Tab, Sheet Music, Backing Track, Lesson, & Analysis
If you’re new here, this should help you make sense of this new/different/unusual lesson format:
- how these lessons work
- what are stem packs? why would I want that?
- the five-minute daily practice routine
- how to actually get better at guitar
And if you wanna jump ahead to any particular section, here’s the ToC:
When we talk about “the form,” we’re talking about the sections of a song…
…how long each of those sections are…
- how many measures are in the chorus?
- does the first verse end differently than the second verse?
…and in what order those sections are arranged:
- verse / verse / chorus
- intro / verse / pre-chorus / chorus
The INTRO of Just What I Needed is eight measures—four each of these two slightly different rhythms.
VERSE 1 is twelve bars—three times through this four-bar progression.
The PRE-CHORUS is four bars…
…and despite its name, the first time through it doesn’t go to the Chorus:
That SYNTH HOOK section is similar to the VERSE progression, but the last chord is different the second time (A5 instead of G#5).
Then we head into VERSE 2. Since it’s the second time we’re seeing this section on the chart, I’ve condensed it into a single “system.” (We musicians are already using the word “line” to describe a melody, so we call a line of notation a “system.”)
And then the CHORUS throws us a slight curveball by being nine and a half measures long:
We’ll talk about those rhythms and 2/4 bar in a minute.
But for now, we can spell out the order of the sections:
- Verse 1
- Pre-Chorus 1
- Synth Hook
- Verse 2
- Pre-Chorus 2
- Chorus 1
- Verse 3
- Pre-Chorus 3
- Chorus 2
- Chorus 3
You see that thing your brain did when it looked at that list?
Your eyes glazed over and you kinda went yeah, sure, whatever.
That’s a thing that brains do.
If I asked you to memorize this string of letters…
CI AF BI NS AU SA
…you’d have a really hard time doing that.
But if you chunk it together into pieces that have meaning & relevance to you…
CIA FBI NSA USA
…you can remember that much easier.
So instead of that undifferentiated list of song sections I bulleted out above, think of it like this:
- Intro – Verse – PC – Synth break
- Verse – PC – Chorus – Solo
- Verse – PC – double Chorus – Outro
Waaaaaay easier to grasp.
(And believe it or not, the whole purpose of writing charts is to make music easier to understand.)
Just What I Needed is all power chords, which (in theory) takes away some of the clues we normally use to determine a song’s key.
But in practice, the key is pretty obvious.
We have E, A, B, C#, & G#…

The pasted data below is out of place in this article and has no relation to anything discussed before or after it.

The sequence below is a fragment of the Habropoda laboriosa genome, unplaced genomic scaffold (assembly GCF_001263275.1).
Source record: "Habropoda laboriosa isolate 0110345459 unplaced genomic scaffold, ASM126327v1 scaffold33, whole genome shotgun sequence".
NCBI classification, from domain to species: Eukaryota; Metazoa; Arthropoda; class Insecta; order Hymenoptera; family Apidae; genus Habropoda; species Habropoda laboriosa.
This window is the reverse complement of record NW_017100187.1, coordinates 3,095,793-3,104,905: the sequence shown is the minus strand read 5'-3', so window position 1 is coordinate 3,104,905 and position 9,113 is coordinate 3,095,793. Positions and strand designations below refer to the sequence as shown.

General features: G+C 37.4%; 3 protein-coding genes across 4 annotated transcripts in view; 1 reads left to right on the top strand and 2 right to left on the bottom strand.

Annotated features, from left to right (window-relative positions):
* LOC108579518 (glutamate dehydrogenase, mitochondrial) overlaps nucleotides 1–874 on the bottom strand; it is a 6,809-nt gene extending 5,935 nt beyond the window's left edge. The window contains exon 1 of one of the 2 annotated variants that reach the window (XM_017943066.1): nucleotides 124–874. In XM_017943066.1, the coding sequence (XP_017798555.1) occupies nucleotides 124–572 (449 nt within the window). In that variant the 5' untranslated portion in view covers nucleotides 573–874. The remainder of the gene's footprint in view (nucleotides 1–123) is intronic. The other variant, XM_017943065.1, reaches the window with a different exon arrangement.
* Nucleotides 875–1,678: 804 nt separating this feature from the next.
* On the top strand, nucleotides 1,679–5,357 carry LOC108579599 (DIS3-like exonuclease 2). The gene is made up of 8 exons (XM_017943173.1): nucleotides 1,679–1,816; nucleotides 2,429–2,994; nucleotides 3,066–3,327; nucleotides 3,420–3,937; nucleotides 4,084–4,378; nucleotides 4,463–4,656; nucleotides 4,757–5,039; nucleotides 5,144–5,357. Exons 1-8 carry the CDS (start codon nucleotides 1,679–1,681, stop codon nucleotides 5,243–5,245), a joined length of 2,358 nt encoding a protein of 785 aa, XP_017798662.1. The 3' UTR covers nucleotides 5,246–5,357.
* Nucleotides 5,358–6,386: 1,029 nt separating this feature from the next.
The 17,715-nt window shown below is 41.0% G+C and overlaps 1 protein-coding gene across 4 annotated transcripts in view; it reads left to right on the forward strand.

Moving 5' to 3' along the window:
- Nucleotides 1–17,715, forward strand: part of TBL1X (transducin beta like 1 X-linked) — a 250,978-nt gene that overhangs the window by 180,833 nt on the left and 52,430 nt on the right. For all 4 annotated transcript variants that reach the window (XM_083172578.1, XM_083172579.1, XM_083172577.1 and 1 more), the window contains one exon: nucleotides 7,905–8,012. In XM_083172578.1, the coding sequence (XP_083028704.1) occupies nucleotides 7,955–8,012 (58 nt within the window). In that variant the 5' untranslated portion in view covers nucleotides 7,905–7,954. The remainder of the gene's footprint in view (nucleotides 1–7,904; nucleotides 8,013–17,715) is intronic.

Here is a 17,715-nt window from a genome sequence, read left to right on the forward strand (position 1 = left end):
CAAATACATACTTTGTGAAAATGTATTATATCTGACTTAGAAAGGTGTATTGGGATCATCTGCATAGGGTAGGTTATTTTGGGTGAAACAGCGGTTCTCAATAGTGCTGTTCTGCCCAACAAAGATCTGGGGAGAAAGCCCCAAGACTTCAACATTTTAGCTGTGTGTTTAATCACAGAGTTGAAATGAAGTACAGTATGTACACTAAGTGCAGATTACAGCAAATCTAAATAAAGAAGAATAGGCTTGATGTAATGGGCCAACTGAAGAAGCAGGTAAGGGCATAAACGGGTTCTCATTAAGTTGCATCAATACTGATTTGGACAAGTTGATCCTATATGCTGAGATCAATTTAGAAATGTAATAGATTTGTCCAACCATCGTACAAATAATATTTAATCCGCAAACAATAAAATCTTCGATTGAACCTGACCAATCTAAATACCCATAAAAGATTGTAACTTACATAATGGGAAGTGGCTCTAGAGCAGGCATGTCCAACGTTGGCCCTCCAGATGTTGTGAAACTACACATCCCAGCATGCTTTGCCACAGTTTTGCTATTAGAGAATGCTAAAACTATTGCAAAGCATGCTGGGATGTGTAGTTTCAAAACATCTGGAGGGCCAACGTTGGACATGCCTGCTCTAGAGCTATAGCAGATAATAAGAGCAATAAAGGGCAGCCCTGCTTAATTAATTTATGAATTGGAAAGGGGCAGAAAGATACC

That’s five of the six chords that are naturally in E major:
Music theory is just giving names to commonly occurring things.
But here’s the rub: if you don’t have a visceral, non-intellectual feel for the thing you’re giving a name to, you’re wasting your time.
“Hey that thing you just did—did you know it has a name?”
is a million times more powerful than
“Raising the fifth of any major triad by a whole step transforms it into its relative minor.”
Having an explicit understanding of rhythm is a HUGE lever for sounding more badass.
But that’s nearly impossible to do by starting with notation and time signatures and whatnot.
For example, we can break this down like so:
…but if you’re not listening to the sounds while you look at the dots, those concepts are unlikely to stick in your mind.
So I’ve created synchronized notation for the intro & chorus:
You can loop sections & slow them down, and the cursor will remain in lockstep with what you’re hearing.
It’s an excellent way to get clarity on the rhythms, which in turn will make your playing sound more confident.
Elliot Easton plays a perfect solo on this: aggressive and energetic, but so melodic that non-guitarists sing along.
It’s not exactly easy, but it’s perfectly manageable… if you go slowly and take it one measure at a time.
Luckily for us, SoundSlice makes it a breeze to:
- …a section, measure, or beat…
- …and slow it down as necessary.
The Backing Track
“Backing Track” doesn’t really do this justice.
But “stem pack” is a term I made up, so no one knows what the hell that is.
Basically, it’s a painstakingly recreated cover of the song:
- arranged in the DAW (Logic, Studio One, or DIY)
- with each instrument on its own track
- so you can solo (isolate) parts to learn them
- mute parts to create “guitaraoke” tracks
- loop sections
- slow things down without affecting the pitch
And there’s a professionally made chart that corresponds with the DAW file 1:1—the stuff that happens in measure 47 in the DAW is written in measure 47 on the chart.
I want to give you better tools for learning songs (and then show you how to use them).
If you click here, you can grab (for free):
- professional chord chart (pdf)
- DAW session files (Logic & Studio One)
- individual mp3s + MIDI tempo map (if you want to DIY in Reaper/Ableton/GarageBand/etc)
- my patch for HX Stomp/Helix
I’ve Eliot Easton play a few different guitars:
- Lead III
- Les Paul
Of these the Les Paul seems to get used the most.
No matter which guitar he picks, it’s pretty much always into a Marshall half stack.
Here’s an HX Stomp patch with dirty Plexi sounds & some of my go-to enhancers. Kick on the Heir Apparent for the solo.
I’ve tested it with a Tele and a Melody Maker; you’ll probably want to adjust based on your guitar.
The Wrap Up
If you’ve read this far, it’s time to pick up your guitar and get playing!
You can grab all the files and whatnot (for free) here: